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Publication numberUS4225792 A
Publication typeGrant
Application numberUS 05/973,218
Publication dateSep 30, 1980
Filing dateDec 26, 1978
Priority dateDec 26, 1978
Publication number05973218, 973218, US 4225792 A, US 4225792A, US-A-4225792, US4225792 A, US4225792A
InventorsRobert J. Fahey
Original AssigneeGte Sylvania Incorporated
Export CitationBiBTeX, EndNote, RefMan
External Links: USPTO, USPTO Assignment, Espacenet
Detector circuit
US 4225792 A
Abstract
A detector circuit for detecting the loss or reduction of dc power to a dc load and for detecting a low battery voltage condition of a standby battery employed to power the load upon loss or reduction of dc power supplied to the load. The dc voltages for use by the dc load and for charging the battery are derived from a dc power supply circuit with which the detector circuit of the present invention is used.
The detector circuit of the invention includes a first voltage monitoring circuit operative to examine a dc voltage at a predetermined point in the dc power supply circuit and when the value of this dc voltage is less than a predetermined value indicating a loss of power to the dc load to cause a transfer circuit to couple the battery and the dc voltage thereacross to the dc load. Following this coupling operation, the transfer circuit receives the dc voltage coupled from the battery to the load and maintains the battery coupled to the load. The detector circuit further includes a second voltage monitoring circuit operative following the abovementioned coupling operation to examine the value of dc voltage coupled to the dc load from the battery and when the value of the dc voltage is less than a predetermined value to cause the transfer circuit to uncouple the standby battery and the dc voltage thereacross from the dc load.
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Claims(10)
What is claimed is:
1. A detector circuit for use with a dc power supply circuit for detecting the loss of dc power to a dc load and for detecting a low dc voltage condition of a standby storage device employed to power the dc load following a loss of dc power to the dc load, said dc power supply circuit being operative to supply dc voltages to the dc load and to the standby storage device for utilization by the dc load and for establishing a dc voltage across the standby storage device, said detector circuit comprising:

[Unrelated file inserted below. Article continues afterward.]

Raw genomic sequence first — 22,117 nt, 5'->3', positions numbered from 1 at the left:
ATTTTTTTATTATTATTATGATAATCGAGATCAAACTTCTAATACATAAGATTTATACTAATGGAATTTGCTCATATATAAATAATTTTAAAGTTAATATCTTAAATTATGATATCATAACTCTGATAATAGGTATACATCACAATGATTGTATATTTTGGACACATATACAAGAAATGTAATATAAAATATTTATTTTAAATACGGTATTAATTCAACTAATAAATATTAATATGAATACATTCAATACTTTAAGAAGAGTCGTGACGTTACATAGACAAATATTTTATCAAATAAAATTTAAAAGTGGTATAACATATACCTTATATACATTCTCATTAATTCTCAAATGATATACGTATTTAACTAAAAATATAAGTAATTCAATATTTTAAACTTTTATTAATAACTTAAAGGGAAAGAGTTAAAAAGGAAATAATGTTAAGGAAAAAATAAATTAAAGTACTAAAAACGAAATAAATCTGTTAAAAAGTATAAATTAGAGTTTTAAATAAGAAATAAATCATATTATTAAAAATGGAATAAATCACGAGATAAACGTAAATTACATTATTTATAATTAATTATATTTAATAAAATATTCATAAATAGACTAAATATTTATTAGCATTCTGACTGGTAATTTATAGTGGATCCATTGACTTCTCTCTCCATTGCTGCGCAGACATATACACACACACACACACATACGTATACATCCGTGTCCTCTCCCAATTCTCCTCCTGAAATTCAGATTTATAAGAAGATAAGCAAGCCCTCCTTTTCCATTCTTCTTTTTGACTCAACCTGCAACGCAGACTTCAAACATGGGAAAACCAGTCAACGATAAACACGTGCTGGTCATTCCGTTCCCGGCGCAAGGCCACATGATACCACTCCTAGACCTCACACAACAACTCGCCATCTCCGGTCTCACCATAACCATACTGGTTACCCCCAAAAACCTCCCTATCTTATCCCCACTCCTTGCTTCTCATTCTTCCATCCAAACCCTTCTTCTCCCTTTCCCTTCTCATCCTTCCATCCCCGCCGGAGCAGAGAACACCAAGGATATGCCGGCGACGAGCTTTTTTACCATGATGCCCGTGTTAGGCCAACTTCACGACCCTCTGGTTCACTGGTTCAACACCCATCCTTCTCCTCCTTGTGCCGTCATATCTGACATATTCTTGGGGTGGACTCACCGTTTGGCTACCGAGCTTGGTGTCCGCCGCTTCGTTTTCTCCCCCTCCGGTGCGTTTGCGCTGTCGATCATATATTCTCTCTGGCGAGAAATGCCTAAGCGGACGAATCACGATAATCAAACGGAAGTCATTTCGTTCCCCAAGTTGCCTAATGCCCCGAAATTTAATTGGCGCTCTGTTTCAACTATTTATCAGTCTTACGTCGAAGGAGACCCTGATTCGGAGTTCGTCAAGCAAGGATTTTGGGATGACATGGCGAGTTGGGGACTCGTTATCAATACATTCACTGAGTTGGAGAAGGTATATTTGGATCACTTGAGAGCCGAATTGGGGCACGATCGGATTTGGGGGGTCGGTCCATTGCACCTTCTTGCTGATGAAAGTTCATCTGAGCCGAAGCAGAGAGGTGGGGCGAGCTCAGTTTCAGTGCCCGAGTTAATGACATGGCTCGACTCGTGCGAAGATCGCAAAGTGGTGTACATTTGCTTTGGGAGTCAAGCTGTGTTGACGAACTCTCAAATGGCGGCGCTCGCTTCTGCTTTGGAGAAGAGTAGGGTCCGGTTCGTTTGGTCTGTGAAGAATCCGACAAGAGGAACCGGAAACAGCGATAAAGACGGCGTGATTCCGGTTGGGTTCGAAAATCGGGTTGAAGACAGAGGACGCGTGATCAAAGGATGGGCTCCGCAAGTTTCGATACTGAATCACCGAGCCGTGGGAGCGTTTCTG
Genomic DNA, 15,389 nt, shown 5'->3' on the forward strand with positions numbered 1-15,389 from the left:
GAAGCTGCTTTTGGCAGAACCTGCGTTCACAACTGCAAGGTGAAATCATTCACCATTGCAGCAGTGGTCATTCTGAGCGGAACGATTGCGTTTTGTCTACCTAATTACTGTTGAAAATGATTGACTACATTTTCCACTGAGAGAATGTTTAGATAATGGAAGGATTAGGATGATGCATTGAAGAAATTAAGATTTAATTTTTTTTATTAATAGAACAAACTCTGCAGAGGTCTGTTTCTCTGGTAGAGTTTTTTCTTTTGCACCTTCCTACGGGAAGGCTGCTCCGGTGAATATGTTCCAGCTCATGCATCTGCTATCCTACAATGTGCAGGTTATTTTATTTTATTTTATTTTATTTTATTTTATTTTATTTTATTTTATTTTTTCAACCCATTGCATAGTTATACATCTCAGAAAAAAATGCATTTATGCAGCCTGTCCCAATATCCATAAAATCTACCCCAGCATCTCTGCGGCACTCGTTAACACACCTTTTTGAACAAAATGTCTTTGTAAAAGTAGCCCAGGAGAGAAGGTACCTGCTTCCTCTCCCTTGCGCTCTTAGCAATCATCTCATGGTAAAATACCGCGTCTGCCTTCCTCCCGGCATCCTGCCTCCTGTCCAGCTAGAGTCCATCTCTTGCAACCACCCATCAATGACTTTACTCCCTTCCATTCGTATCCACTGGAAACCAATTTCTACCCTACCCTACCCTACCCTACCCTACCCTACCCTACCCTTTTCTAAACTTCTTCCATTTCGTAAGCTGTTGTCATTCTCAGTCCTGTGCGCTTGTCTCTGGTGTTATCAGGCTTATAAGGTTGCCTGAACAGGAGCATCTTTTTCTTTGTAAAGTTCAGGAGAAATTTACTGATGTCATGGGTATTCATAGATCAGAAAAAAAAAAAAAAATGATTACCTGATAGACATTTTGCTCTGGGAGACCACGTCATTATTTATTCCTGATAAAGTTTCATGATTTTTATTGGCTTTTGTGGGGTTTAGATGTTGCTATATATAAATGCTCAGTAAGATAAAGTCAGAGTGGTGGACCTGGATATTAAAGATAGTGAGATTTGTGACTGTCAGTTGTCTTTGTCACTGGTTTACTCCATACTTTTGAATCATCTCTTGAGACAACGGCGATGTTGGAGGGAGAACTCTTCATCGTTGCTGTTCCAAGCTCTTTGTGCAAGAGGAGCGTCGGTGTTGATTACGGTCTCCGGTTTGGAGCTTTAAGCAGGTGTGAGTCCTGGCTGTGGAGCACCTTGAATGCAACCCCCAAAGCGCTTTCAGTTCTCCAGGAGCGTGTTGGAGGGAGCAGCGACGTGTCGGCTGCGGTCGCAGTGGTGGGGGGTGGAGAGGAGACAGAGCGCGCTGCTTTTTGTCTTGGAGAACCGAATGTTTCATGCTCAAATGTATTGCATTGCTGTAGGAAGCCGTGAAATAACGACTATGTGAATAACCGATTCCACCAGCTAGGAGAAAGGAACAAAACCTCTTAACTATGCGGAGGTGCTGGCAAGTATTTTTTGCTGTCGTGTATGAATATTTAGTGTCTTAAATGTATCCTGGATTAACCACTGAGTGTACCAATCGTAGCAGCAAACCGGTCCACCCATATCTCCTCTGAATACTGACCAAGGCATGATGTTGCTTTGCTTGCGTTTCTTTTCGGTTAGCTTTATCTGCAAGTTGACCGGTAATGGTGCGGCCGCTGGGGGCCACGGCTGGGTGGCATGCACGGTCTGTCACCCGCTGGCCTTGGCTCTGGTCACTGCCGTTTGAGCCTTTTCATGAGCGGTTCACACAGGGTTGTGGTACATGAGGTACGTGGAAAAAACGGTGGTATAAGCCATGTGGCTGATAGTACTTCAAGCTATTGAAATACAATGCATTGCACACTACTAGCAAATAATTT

transfer circuit means coupled to the standby storage device and to the dc load and adapted to receive dc voltages supplied to the dc load by the dc power supply circuit and the standby storage device, said transfer circuit means having a first operating state during which it couples the standby storage device and the dc voltage thereacross to the dc load and a second operating state during which it uncouples the standby storage device and the dc voltage thereacross from the dc load;
first voltage monitoring circuit means including power failure detector circuit means coupled to a predetermined point in the dc power supply circuit and to the transfer circuit means and having a first terminal at a predetermined reference potential and a second terminal, said power failure detector circuit means being operative to examine a dc voltage at the predetermined point in said dc power supply circuit and operative when the dc voltage examined thereby has a value less than a predetermined value indicating a loss of power to the dc load to place the second terminal at a potential above the predetermined reference potential of the first terminal;
said transfer circuit means being operative in response to the placement of the second terminal of the power failure detector circuit means above the reference potential of the first terminal to receive the dc voltage then present at the dc load and, in response to said dc voltage, to operate in its first state and thereby couple the standby storage device and the dc voltage thereacross to the dc load, said transfer circuit means being thereafter operative to receive the dc voltage coupled from the standby storage device to the dc load and, in response thereto, to continue to operate in its first state and thereby maintain the standby storage device and the dc voltage thereacross coupled to the dc load; and
second voltage monitoring circuit means coupled to the dc load and to the transfer circuit means and arranged to examine the dc voltage coupled from the standby storage device to the dc load following the aforesaid operation of the first voltage monitoring circuit means and transfer circuit means, said second voltage monitoring circuit means being operative when the dc voltage monitored thereby has a value less than a predetermined value to cause the transfer circuit means to operate in its second state whereby the standby storage device and the dc voltage thereacross are uncoupled from the dc load.
2. A detector circuit in accordance with claim 1 wherein:
the second voltage monitoring circuit means comprises:
low-voltage detector circuit means coupled to the dc load and to the transfer circuit means and having a first terminal at a predetermined reference potential and a second terminal, said low-voltage detector circuit means being operative to examine the dc voltage coupled from the standby storage device to the dc load following operation of the first voltage monitoring circuit means and the transfer circuit means and when the dc voltage monitored thereby has a value less than a predetermined value to place the second terminal at the predetermined reference potential of the first terminal;
said transfer circuit means being operative in response to the placement of the second terminal of the low-voltage detector circuit means at the predetermined reference potential of the first terminal to receive the dc voltage then present at the dc load and, in response to said dc voltage, to operate in its second state and thereby uncouple the standby storage device and the dc voltage thereacross from the dc load.